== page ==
- Prescribing High Potency Medication to a Known Drug Abuser: Is The Doctor Liable for Resulting Injuries?
- September 5, 2014 | Author: Julia A. Klubenspies
- Law Firm: Marshall Dennehey Warner Coleman & Goggin, P.C. - Roseland Office
Was the “but for” proximate cause charge appropriate when multiple causes of the injury were possible?
Was such a charge plain error by the trial judge?
I reported to you the December 2013 issue of Defense Digest that the New Jersey Supreme Court heard oral argument in October 2013 in a case involving a patient with a known drug-abuse history, who orally ingested medication from a prescription high-potency skin patch, ultimately leading to anoxic brain injury. Since then, the Supreme Court has issued its opinion. Therefore, I thought it timely to provide this update to you.
The question before the Supreme Court was whether the trial court erred in instructing the jury to consider whether the patient’s drug addiction and alcohol abuse were pre-existing conditions that proximately caused the injuries she suffered when she orally ingested pain medication contained in patches prescribed for external application to the skin. The issue at trial was whether the prescribing physician was liable for the resulting injuries.
As I had previously reported in Komlodi v. Picciano, 2012 N.J.Super. Unpub. LEXIS 1498 (App. Div. June 26, 2012), Dr. Picciano prescribed Fentanyl skin patches to help alleviate lower back pain suffered by the (incapacitated) plaintiff, Michelle Komlodi, age 31. Dr. Picciano had treated the plaintiff for many years as a primary care physician and was aware of her patient’s long-term history of substance abuse, both with alcohol and drugs. Dr. Picciano testified that she believed her patient “really had back pain” and was not drug seeking. Dr. Picciano decided to treat her patient’s back pain temporarily, knowing that her patient had an appointment at a behavioral health clinic shortly thereafter.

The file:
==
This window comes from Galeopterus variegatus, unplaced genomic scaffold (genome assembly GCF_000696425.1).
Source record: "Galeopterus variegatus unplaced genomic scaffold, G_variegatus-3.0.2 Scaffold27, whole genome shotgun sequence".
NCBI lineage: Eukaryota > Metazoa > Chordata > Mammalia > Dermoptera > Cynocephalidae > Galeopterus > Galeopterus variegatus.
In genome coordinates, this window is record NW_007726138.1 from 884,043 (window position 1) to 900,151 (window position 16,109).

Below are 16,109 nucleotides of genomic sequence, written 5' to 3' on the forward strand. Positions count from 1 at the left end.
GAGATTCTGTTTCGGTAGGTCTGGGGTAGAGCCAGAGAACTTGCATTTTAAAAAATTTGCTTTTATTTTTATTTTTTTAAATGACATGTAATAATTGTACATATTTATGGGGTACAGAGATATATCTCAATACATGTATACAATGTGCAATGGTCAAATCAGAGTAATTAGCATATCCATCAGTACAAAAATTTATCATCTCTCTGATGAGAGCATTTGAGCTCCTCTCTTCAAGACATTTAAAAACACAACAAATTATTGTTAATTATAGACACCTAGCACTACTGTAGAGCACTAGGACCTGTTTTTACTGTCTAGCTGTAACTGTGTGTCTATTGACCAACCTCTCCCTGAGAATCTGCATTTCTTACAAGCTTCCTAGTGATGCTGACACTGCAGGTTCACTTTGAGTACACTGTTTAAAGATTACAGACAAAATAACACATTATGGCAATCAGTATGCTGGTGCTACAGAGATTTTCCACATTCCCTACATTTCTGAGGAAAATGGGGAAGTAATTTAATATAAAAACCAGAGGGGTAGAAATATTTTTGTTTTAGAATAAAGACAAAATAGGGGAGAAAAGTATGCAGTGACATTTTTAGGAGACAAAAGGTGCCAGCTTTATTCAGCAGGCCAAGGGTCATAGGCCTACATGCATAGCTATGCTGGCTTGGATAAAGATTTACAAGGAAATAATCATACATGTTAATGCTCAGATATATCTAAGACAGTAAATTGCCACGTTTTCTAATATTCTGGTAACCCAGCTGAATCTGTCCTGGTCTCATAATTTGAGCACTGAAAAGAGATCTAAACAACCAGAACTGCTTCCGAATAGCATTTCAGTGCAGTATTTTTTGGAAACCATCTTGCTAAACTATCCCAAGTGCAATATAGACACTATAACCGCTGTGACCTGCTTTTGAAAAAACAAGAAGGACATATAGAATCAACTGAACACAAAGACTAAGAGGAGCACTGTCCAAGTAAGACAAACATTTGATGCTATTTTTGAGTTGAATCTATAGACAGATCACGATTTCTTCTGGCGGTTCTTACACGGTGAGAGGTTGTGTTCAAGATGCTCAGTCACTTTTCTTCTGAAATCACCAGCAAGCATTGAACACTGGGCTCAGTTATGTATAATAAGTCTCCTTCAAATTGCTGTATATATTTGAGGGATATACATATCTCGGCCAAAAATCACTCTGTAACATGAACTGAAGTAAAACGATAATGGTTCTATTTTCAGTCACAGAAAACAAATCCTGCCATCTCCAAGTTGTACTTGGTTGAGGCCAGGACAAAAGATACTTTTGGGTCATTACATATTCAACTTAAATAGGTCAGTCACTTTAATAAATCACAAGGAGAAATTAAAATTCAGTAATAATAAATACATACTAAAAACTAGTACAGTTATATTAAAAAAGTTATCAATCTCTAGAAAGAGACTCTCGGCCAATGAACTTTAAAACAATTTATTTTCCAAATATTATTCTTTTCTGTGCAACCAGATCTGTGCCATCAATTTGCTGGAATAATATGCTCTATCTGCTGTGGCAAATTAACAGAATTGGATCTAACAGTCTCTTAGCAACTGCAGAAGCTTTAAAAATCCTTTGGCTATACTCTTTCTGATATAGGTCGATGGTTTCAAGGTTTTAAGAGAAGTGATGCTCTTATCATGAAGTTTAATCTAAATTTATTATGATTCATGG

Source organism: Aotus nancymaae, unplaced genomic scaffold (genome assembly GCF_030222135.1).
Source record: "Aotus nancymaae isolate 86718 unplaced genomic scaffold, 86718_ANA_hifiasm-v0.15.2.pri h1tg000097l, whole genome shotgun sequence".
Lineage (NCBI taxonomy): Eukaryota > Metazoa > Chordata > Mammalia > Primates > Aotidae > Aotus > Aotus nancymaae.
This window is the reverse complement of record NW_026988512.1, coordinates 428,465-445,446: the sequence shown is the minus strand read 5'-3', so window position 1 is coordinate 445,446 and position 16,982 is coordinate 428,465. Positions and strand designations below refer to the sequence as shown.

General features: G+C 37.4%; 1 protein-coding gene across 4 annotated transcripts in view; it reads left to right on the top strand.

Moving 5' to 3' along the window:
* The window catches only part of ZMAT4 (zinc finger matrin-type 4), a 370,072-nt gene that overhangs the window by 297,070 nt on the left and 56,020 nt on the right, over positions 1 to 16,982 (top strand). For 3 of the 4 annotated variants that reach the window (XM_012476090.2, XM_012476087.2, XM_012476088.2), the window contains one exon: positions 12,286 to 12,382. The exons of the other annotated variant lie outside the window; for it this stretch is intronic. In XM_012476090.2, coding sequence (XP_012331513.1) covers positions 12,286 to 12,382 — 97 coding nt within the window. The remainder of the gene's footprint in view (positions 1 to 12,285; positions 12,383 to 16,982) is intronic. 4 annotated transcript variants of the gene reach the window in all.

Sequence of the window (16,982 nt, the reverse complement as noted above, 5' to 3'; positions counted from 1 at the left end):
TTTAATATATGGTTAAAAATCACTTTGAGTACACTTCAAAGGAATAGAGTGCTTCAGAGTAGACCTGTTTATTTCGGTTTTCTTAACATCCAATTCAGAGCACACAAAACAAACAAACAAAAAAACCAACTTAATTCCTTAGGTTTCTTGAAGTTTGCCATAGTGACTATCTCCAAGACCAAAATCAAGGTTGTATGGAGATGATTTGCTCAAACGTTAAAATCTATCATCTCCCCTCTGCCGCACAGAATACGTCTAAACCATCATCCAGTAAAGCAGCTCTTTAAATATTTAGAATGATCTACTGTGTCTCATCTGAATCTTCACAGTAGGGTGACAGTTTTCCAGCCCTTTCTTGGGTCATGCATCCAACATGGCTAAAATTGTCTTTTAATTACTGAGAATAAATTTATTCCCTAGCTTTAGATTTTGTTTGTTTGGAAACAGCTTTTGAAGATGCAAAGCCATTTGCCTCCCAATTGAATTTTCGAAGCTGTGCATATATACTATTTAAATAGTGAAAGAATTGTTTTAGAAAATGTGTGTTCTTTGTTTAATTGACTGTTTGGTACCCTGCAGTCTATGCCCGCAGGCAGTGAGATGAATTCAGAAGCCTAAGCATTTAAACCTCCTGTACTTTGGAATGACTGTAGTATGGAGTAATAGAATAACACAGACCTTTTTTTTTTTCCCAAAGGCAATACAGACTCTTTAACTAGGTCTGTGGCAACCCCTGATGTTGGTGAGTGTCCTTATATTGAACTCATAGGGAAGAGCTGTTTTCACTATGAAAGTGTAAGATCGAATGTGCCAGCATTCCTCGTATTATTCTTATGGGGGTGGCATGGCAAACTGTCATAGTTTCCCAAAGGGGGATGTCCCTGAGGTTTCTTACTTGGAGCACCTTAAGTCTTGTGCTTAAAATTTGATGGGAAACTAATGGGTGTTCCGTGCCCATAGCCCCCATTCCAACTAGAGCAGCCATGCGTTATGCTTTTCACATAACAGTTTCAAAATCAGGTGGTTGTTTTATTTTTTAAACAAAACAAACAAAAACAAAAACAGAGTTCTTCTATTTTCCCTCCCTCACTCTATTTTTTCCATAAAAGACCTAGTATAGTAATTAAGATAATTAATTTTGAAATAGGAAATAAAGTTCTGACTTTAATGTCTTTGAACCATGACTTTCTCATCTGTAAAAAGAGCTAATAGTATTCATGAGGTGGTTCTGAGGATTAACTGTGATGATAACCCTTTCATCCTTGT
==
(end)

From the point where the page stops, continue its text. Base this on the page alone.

On August 2, 2004, while drinking heavily, the plaintiff ripped open a patch with her teeth and swallowed the medication. This resulted in suppressed respiratory function and anoxic brain injury.
The plaintiff’s primary liability theory was that Dr. Picciano was negligent in prescribing the patch since, in view of the plaintiff’s history of drug and alcohol abuse, it was foreseeable that she would misuse the patch by deliberately applying the gel to her mouth or gums, or use the patch while consuming alcohol. At trial, the jury was given a Scafidi charge to consider prior alcohol abuse as a pre-existing medical condition, as well as an intervening cause charge. The jury determined that the plaintiff had proven that Dr. Picciano deviated from accepted standards of family practice during her treatment of the plaintiff’s daughter, Michelle Komlodi, and that Dr. Picciano’s deviation increased the risk of harm posed by Michelle’s pre-existing condition. However, the jury also determined that the plaintiff failed to prove that the increased risk was a substantial factor in producing the ultimate harm or injury suffered by Michelle. Thus, the jury returned with a verdict in favor of Dr. Picciano.